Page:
It turns out fast food isn’t a modern invention. In the ancient Roman city of Pompeii, archeologists have discovered a well-preserved ‘thermopolium’, a commercial establishment where, in the ancient Greek-Roman world, it was possible to purchase ready-to-eat food (literally, “a place where (something) hot is sold”).
Unlike modern fast food chains though, which all look the same, the 2,000-year-old thermopolium was beautifully decorated as frescoes emerged from the excavations: two ducks hanging upside down, a rooster, a dog on a leash, a nereid riding a sea-horse. According to researchers, poultry was eaten with wine or hot drinks, therefore the animals depicted were likely butchered and sold at the food shop. (The dog was probably a reminder to customers to keep their dogs on a leash).
“As well as being another insight into daily life at Pompeii, the possibilities for study of this thermopolium are exceptional, because, for the first time, an area of this type has been excavated in its entirety,” said Massimo Osanna, the Director General of the Archaeological Park of Pompeii, adding that the finds will shed new light on the life, uses and nutrition of Pompeians.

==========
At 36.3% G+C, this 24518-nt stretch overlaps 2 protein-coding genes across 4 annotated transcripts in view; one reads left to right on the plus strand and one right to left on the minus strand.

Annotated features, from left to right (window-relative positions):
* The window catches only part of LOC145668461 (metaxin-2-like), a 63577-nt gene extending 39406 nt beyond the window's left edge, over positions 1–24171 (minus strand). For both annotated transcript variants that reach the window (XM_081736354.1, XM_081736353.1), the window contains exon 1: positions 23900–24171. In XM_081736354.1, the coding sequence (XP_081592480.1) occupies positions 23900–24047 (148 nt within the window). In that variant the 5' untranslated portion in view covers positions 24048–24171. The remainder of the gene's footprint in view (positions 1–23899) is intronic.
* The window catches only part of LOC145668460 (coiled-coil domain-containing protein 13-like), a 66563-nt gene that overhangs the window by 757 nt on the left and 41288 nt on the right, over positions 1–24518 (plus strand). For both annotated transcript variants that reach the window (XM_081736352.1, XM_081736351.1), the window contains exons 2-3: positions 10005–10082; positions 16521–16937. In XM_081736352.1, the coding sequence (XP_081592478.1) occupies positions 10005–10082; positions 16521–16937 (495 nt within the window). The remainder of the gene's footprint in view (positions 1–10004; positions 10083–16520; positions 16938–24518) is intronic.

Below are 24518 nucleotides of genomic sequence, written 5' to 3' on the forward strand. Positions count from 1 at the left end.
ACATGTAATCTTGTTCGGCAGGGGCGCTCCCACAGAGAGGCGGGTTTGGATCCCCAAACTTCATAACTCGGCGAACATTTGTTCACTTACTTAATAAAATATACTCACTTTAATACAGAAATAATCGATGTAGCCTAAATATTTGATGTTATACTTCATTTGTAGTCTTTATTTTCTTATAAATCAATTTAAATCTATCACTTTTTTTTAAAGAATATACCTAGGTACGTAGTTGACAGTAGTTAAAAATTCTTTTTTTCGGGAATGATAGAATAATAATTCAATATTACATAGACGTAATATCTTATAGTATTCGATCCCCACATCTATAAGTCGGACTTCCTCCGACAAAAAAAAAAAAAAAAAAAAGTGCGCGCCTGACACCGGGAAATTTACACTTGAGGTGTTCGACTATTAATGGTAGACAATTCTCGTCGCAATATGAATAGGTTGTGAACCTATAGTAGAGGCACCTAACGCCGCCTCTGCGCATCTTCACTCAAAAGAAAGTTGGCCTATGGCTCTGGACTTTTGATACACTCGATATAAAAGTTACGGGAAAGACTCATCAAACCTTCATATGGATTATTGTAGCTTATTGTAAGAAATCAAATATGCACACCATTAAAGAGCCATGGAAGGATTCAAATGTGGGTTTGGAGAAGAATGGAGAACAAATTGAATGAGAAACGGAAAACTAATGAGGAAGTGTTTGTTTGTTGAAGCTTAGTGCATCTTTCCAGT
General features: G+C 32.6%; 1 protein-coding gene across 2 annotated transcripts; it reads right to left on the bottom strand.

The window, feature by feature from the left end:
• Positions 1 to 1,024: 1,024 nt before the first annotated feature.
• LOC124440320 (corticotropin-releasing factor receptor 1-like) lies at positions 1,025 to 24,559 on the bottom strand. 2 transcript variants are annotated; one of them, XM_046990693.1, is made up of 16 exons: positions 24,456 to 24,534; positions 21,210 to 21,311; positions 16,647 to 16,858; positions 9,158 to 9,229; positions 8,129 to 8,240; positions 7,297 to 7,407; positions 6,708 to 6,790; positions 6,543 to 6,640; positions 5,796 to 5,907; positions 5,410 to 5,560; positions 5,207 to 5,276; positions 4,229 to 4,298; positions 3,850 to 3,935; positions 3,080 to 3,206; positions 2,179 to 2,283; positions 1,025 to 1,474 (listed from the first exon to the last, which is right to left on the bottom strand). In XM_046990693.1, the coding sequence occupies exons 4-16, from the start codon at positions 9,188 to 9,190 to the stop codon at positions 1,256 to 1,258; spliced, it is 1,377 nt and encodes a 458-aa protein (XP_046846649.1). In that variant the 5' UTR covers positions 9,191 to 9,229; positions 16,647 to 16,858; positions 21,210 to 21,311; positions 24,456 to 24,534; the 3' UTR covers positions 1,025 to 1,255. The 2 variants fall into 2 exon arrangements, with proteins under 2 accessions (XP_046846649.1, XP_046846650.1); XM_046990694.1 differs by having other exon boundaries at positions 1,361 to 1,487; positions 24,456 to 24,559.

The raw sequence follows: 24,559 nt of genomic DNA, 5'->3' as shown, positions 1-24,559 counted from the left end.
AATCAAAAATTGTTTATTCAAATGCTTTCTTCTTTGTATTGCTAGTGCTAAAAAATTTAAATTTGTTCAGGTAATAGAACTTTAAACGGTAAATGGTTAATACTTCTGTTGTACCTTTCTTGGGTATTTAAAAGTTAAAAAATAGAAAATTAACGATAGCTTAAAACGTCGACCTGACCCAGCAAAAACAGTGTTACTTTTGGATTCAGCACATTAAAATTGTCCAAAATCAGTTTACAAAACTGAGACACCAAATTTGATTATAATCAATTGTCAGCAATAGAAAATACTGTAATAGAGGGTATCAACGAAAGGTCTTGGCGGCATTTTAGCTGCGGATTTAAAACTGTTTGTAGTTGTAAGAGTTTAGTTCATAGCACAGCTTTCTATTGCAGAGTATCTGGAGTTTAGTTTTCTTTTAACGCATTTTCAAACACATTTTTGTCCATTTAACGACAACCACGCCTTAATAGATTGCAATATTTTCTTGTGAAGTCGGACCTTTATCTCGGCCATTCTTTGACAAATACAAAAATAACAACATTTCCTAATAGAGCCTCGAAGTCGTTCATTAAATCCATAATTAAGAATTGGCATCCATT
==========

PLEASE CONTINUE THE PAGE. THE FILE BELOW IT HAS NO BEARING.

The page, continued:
The thermopolium is located in front of the ‘Gladiator Inn’, on the corner between the Vicolo dei Balconi and the Via della Casa delle Nozze d’Argento, in the Regio V area, which occupies the north-eastern sector of Pompeii, the ancient Roman city destroyed by the eruption of the Vesuvius volcano in 79 AD.
During excavations, which began in 2019, even food residues, animal bones and remains of victims of the eruption were found.
Thermopolia (plural of thermopolium) were widespread in the Roman world. Drinks and dried foods were stored in large dolia (jars) embedded in the counter. In Pompeii several were found.
The idea is to open the thermopolium to visitors in the spring, if Covid restrictions are loosened (currently the site is closed like all state museums in Italy).